An allocation approach to investigate new aircraft concepts and technologies on fleet-level metrics

Isaac J Tetzloff, Purdue University


NASA’s Subsonic Fixed Wing (SFW) Project places high importance on reducing fuel burn, nitrogen oxide (NOX) emissions and noise exposure in future generations of aircraft. Because the amount of fuel burned is directly proportional to the amount of CO2 emissions, reducing fuel burn will also reduce CO2 emissions. However, the SFW goals only incorporate individual aircraft performance and do not account for how fleet-level emissions will change with the introduction of new, more efficient aircraft, which may change due to the airline’s use of the new aircraft. Furthermore, the environmental and economic impact of a new aircraft is not only a function of the aircraft’s performance but also how the airline uses the new aircraft along with other existing aircraft to satisfy passenger demand for air transportation. The allocation of existing and future aircraft models over a network of 257 airports evaluates the fleet-level impact of new aircraft by measuring fuel burn, NOX emissions, local noise exposure, and direct operating costs (DOC) at the fleet-level. The new aircraft are incorporated into the existing fleet in ways that best achieve the objective of the allocation problem. Examining fleet-level metrics helps to determine if NASA’s SFW goals are acceptable for meeting environmental goals established by international organizations such as the International Civil Aviation Organization (ICAO) and the International Air Transport Association (IATA), or whether attaining these targets requires more ambitious goals for future and current aircraft. The studies presented here examine how fleet-level metrics evolve from 2005 to 2050 with the addition of new aircraft. Special interest is paid to the year 2030 where studies examine DOC vs. CO2 emission tradeoffs, as well as 2050 where additional studies explore fuel burn efficiency vs. passengers served tradeoffs. The allocation approach developed and implemented here shows that, while meeting future aggressive technology development goals for individual aircraft, the total fleet emissions will continue to increase as travel demand increases, but the emissions per passenger mile will decrease. Furthermore, goals set forth by IATA become unattainable without drastic decreases in passengers served, substantial improvements in fuel burn efficiency, or a substantially different introduction of new aircraft. ^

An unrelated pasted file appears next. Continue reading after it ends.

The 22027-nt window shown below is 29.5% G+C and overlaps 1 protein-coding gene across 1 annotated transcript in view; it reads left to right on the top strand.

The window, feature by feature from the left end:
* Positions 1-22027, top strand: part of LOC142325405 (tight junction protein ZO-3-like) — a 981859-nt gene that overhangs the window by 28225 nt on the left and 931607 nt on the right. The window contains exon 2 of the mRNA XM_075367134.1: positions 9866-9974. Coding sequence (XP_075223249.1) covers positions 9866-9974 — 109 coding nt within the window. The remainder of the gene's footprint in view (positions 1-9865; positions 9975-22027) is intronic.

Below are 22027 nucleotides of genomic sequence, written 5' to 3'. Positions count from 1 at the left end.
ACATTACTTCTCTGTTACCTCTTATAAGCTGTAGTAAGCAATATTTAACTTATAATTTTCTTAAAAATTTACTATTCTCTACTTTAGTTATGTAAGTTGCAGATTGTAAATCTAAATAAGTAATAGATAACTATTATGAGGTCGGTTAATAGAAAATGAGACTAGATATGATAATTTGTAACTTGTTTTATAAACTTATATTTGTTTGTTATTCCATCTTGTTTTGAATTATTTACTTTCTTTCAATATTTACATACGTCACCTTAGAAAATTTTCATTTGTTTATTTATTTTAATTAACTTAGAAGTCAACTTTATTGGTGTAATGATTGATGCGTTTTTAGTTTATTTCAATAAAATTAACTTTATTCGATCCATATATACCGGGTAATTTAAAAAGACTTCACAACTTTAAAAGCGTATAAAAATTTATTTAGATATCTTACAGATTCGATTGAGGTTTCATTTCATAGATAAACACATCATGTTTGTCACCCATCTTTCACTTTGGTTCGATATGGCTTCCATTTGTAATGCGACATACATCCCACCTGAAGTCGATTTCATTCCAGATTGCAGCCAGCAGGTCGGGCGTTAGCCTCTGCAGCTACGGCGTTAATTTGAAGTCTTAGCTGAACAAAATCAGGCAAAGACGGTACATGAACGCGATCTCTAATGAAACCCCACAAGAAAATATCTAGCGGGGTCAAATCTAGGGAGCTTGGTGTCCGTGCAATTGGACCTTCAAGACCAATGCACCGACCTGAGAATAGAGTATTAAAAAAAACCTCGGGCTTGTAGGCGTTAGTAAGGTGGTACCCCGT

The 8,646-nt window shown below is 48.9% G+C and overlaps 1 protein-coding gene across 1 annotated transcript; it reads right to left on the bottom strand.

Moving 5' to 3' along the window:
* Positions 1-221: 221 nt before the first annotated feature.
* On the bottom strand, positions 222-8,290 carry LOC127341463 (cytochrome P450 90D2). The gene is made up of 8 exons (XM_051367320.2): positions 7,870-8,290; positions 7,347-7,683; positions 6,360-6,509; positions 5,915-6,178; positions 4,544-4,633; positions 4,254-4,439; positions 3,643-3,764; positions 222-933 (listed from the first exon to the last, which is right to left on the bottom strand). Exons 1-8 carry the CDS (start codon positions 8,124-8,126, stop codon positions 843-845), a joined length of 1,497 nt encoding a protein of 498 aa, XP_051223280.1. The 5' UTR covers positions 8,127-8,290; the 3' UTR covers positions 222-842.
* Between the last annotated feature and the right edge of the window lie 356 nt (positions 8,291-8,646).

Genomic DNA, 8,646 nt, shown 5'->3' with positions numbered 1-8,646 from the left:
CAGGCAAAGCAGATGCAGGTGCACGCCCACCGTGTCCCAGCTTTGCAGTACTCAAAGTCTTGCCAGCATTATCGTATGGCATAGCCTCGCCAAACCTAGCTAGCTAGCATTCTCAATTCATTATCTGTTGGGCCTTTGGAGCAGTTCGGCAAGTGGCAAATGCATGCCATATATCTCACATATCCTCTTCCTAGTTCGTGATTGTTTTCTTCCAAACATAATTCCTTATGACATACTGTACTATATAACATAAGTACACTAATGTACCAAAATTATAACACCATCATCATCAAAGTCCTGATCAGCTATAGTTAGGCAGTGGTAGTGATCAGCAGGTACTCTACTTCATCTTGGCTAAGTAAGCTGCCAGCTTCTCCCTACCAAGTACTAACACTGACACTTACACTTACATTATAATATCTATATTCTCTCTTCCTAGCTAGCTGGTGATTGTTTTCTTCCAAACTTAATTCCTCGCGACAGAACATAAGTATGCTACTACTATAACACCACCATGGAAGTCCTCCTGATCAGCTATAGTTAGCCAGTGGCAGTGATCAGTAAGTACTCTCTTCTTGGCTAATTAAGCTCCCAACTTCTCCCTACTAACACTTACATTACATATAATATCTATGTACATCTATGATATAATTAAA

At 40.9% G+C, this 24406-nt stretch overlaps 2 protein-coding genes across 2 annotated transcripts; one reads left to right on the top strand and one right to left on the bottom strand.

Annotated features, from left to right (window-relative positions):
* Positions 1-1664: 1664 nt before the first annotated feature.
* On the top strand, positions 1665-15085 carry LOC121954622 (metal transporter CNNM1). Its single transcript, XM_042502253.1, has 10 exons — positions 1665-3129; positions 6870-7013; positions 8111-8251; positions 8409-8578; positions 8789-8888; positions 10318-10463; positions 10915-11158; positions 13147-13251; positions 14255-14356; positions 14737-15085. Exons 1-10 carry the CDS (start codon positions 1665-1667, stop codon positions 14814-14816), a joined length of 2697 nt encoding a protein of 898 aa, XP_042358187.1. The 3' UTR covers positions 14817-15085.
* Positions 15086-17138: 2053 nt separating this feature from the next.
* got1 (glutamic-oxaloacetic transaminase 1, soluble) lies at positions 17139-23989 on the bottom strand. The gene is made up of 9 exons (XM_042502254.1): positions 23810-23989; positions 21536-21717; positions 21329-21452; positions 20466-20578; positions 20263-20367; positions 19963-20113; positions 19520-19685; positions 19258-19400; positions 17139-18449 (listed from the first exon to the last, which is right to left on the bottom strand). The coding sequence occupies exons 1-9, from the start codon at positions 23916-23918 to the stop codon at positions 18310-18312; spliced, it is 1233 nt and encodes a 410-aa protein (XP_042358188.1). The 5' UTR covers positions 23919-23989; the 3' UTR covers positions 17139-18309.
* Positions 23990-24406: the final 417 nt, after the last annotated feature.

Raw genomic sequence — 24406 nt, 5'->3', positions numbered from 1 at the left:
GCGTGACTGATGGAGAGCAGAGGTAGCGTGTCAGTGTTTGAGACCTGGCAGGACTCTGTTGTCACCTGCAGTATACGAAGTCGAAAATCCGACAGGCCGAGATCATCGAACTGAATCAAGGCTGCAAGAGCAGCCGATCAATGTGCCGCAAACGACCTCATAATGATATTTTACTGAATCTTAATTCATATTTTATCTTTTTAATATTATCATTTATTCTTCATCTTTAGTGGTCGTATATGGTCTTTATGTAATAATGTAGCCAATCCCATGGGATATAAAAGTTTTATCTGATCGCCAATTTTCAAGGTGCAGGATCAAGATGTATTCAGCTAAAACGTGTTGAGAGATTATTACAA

William A. Crossley, Purdue University.

Subject Area

Engineering, Aerospace|Operations Research

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